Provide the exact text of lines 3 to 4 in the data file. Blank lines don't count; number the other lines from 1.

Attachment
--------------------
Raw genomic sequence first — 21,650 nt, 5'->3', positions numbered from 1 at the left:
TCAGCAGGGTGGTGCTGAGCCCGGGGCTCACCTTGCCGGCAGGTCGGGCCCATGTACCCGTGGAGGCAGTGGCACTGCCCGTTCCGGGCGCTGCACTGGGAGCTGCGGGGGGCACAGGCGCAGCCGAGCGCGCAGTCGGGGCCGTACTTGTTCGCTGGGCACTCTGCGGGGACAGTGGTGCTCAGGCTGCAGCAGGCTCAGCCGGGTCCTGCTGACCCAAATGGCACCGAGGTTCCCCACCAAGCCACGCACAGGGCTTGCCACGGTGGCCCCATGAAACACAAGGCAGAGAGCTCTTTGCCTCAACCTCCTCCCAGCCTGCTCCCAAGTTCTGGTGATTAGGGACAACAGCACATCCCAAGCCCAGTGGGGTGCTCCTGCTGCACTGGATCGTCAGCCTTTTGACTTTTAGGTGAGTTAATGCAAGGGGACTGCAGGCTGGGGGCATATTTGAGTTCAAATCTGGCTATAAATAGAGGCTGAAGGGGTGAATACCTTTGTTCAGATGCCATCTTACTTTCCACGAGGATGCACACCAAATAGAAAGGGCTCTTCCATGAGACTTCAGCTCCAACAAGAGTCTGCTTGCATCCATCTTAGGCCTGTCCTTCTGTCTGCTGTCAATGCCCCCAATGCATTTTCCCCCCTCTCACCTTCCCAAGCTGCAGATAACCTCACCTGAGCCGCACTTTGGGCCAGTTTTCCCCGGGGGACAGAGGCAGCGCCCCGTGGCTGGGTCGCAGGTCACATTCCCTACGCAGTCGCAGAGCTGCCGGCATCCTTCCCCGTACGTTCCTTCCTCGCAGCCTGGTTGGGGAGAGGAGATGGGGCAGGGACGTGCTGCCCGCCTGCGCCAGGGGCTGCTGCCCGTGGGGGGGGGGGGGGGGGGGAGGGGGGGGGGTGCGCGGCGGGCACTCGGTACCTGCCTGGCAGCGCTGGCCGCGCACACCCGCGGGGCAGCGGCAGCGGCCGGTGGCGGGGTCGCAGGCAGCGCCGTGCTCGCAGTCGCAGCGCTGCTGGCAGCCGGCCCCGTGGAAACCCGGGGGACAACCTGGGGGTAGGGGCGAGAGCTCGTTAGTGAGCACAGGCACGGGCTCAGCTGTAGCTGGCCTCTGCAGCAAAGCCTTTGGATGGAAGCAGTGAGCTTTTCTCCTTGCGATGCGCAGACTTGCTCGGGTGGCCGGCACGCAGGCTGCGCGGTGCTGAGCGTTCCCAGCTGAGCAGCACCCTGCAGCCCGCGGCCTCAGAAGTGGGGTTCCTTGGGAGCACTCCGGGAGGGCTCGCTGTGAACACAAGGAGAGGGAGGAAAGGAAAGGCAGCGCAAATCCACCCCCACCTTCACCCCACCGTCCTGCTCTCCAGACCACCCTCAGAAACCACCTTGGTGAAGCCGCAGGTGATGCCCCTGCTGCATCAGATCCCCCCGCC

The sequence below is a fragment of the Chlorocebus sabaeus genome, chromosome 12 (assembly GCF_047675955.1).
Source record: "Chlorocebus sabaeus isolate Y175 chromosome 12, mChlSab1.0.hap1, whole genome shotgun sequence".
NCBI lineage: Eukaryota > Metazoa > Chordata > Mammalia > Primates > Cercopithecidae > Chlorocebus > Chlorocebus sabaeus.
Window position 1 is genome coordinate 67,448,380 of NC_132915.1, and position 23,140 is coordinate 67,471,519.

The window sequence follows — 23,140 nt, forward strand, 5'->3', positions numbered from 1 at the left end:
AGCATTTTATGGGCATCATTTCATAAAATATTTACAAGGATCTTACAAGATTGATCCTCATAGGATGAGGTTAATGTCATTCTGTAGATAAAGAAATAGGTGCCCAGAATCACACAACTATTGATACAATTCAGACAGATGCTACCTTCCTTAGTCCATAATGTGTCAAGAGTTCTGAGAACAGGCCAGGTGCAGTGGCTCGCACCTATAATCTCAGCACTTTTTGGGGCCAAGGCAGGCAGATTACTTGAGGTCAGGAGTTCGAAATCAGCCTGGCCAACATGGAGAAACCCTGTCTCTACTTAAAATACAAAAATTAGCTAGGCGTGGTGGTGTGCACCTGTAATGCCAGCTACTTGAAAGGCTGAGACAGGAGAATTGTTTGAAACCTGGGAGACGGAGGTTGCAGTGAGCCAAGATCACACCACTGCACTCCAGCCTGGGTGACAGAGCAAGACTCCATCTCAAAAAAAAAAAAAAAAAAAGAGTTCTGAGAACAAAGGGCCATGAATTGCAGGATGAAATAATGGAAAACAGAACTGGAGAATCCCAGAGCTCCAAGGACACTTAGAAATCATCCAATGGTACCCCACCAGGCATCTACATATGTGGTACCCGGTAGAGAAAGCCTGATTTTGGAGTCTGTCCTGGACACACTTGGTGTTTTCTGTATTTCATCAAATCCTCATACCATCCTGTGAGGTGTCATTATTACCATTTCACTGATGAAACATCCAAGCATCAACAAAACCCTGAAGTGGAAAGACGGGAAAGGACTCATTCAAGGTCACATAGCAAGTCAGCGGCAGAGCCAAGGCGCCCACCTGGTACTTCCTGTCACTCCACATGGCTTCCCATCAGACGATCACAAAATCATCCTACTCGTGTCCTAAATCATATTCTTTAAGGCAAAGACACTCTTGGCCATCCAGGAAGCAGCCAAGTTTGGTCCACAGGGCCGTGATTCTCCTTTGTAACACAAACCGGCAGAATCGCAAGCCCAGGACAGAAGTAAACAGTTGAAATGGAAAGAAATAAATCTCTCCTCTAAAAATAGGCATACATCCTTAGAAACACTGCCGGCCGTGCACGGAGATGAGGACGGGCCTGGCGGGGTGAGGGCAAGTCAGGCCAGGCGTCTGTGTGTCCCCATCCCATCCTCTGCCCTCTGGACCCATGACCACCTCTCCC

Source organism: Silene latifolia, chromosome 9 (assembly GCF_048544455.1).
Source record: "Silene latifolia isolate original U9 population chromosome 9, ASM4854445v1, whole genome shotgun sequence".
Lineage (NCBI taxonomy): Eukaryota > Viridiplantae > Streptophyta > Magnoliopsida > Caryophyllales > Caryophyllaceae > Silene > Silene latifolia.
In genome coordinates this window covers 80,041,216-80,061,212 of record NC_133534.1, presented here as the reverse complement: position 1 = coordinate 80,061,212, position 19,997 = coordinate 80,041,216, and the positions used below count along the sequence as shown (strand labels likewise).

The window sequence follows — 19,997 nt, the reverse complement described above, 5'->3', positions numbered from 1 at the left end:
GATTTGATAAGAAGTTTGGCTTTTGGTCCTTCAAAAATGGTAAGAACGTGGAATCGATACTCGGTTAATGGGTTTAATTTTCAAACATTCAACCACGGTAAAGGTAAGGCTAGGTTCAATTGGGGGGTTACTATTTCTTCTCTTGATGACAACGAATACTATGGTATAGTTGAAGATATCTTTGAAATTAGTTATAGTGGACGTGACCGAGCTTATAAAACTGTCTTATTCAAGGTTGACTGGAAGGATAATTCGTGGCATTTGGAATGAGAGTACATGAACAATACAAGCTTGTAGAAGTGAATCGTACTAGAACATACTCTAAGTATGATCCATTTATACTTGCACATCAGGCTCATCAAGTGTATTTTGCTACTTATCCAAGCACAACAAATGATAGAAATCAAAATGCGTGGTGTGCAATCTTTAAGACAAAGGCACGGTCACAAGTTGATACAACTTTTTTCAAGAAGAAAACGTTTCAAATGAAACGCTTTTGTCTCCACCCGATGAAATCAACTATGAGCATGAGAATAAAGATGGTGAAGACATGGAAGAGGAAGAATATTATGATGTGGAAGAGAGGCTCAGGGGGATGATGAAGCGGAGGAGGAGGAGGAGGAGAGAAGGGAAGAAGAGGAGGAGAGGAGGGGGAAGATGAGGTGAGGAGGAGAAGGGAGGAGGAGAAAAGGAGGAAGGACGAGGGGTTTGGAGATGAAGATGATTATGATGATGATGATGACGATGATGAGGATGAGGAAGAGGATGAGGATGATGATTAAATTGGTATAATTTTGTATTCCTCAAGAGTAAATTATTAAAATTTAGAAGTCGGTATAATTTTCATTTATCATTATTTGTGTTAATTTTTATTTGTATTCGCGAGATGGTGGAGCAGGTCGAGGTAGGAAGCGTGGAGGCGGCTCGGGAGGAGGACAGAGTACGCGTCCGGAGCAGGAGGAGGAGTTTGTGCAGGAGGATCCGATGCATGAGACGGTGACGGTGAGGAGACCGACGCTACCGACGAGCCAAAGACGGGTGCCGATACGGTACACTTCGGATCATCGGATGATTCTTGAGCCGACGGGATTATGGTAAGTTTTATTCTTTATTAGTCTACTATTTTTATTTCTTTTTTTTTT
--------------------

The sequence below is a fragment of the Chlorocebus sabaeus genome, chromosome 12 (assembly GCF_047675955.1).
Source record: "Chlorocebus sabaeus isolate Y175 chromosome 12, mChlSab1.0.hap1, whole genome shotgun sequence".